It has been suggested that animals living in challenging or harsh environments have enhanced mental capabilities, and now new research indicates mountain chickadees in particular, which survive at higher altitudes, may be better problem solvers.

The findings were published in the journal Behavioral Ecology and Sociobiology.

Humans living on harsh, icy mountains have been shown to be mentally sharper, and this goes for birds as well. Mountain chickadees (Poecile gambeli), a North American bird in the tit family, can be found at different mountain elevations where varying winter conditions are experienced. And according to researchers at the University of Nevada, those that live at higher, harsher altitudes have bigger brains than birds of this species hailing from lower regions.

Specifically, the have bigger hippocampi - the part of the brain which plays an important role in memory and spatial navigation. This means chickadees have a far superior spatial memory and can better remember where they hid away food. But are they better able to solve problems and not shy when it comes to inspecting new things, like other species living in extreme environments?

To find out, lead researcher Dovid Kozlovsky and his colleagues caught 24 young birds in the Sagehen Experimental Forest in California that had not yet experienced a harsh winter. Some hailed from a site around 1,800 meters (5,905 feet) above sea level, while others lived 600 meters (1,968 feet) higher.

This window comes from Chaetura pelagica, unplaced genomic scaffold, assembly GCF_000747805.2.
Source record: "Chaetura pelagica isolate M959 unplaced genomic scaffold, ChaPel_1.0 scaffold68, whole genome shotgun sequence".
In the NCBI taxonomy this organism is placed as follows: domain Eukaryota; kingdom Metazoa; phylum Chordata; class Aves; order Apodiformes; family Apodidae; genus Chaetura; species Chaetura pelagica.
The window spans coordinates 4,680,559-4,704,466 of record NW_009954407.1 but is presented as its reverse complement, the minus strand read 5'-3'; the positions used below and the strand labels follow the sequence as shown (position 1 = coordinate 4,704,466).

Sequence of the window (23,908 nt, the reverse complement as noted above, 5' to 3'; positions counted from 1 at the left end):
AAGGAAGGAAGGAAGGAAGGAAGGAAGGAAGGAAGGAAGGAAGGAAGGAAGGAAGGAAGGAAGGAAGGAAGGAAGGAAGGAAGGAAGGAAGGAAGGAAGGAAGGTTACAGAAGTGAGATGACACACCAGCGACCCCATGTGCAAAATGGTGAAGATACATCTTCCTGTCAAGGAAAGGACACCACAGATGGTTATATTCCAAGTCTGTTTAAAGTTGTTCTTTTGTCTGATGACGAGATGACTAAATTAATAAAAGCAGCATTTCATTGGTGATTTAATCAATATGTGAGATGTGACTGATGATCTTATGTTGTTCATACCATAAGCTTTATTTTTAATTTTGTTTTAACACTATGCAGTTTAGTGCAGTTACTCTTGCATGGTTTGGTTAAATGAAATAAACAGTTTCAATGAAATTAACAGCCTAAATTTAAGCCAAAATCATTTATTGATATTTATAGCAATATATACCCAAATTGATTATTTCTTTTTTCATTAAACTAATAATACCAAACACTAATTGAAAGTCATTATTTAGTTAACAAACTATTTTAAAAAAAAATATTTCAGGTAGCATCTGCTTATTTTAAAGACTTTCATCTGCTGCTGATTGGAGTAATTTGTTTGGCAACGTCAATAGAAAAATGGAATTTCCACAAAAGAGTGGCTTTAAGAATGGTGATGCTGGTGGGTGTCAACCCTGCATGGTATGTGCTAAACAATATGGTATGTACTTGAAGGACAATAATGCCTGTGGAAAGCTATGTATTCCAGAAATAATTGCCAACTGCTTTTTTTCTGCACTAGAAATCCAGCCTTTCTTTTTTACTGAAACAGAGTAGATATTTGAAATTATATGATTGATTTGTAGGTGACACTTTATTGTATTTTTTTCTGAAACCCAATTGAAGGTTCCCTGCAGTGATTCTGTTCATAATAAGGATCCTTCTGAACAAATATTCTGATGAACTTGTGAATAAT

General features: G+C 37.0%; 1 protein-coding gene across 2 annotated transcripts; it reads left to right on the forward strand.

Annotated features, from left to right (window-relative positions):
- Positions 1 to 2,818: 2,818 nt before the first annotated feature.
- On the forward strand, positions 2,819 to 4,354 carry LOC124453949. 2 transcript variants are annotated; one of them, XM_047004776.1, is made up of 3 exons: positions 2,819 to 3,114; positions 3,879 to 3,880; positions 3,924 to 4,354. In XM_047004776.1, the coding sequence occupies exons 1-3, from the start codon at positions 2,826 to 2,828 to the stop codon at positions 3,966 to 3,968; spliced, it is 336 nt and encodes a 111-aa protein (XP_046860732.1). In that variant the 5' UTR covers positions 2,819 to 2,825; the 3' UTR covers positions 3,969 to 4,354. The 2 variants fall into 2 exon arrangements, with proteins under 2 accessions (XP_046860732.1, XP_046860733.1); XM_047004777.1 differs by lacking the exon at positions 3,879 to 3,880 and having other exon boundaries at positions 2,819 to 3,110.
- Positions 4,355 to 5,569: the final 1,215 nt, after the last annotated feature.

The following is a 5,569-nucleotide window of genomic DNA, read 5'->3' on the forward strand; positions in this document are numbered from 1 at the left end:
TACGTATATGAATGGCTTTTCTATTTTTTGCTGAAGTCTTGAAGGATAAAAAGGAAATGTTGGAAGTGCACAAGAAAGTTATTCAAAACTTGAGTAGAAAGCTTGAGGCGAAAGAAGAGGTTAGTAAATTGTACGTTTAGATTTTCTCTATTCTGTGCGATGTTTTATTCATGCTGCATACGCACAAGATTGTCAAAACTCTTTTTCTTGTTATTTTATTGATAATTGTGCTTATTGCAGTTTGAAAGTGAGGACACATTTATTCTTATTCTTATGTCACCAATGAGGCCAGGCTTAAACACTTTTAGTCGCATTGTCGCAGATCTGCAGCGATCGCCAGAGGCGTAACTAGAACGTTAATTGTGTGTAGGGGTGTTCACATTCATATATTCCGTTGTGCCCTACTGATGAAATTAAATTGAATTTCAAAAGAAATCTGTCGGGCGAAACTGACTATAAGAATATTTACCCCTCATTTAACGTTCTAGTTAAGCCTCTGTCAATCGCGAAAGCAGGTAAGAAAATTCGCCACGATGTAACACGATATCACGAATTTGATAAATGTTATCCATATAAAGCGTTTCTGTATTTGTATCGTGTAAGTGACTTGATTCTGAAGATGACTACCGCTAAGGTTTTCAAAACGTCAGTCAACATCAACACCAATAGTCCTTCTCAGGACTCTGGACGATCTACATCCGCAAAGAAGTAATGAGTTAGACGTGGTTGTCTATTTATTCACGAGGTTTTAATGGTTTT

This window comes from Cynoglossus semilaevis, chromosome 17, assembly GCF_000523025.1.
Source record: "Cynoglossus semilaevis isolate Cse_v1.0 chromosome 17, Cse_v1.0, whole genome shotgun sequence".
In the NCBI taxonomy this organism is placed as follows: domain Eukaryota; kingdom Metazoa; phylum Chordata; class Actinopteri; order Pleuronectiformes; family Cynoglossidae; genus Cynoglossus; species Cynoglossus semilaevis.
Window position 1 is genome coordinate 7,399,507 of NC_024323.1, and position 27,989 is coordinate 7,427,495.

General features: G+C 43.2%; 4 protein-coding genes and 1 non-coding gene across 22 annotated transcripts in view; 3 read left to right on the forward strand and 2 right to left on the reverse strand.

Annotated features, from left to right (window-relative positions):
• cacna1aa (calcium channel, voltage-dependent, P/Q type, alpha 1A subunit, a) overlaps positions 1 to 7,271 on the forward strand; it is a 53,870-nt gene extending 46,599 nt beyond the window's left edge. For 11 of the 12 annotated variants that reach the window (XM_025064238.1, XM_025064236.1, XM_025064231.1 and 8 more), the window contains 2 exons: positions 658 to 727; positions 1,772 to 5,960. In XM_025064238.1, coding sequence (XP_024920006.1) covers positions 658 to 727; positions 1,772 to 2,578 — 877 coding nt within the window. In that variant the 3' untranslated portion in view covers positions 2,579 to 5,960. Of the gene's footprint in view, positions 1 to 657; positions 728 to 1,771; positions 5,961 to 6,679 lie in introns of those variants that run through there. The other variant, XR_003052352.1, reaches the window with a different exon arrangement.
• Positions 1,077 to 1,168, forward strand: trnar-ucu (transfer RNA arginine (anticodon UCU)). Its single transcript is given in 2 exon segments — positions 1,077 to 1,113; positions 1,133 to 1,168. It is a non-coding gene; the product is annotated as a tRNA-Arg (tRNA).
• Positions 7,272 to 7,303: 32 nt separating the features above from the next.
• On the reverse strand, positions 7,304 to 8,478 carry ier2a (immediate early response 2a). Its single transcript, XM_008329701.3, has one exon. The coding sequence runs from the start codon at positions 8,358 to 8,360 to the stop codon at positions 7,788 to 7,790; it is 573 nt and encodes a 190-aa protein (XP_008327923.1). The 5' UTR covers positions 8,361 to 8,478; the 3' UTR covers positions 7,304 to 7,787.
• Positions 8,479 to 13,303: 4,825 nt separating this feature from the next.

They found that when it comes to problem solving, higher elevated birds have the upper hand. The chickadees were presented with a clear test tube with a waxworm inside, their favorite meal, which was plugged with cotton. Members of the higher elevation group were able to work out how to remove the plug much more quickly than their counterparts from the lower region.

However, when all the birds were confronted with a new type of feeder that they weren't used to, they all proved to be cautious and unwilling to explore new things.

"Enhanced problem-solving ability might be associated with living in harsher environments either via natural selection or by the animal's adaptability to different environments," Kozlovsky said in a statement. "However, differences in problem-solving ability are not necessarily associated with differences in neophobia."

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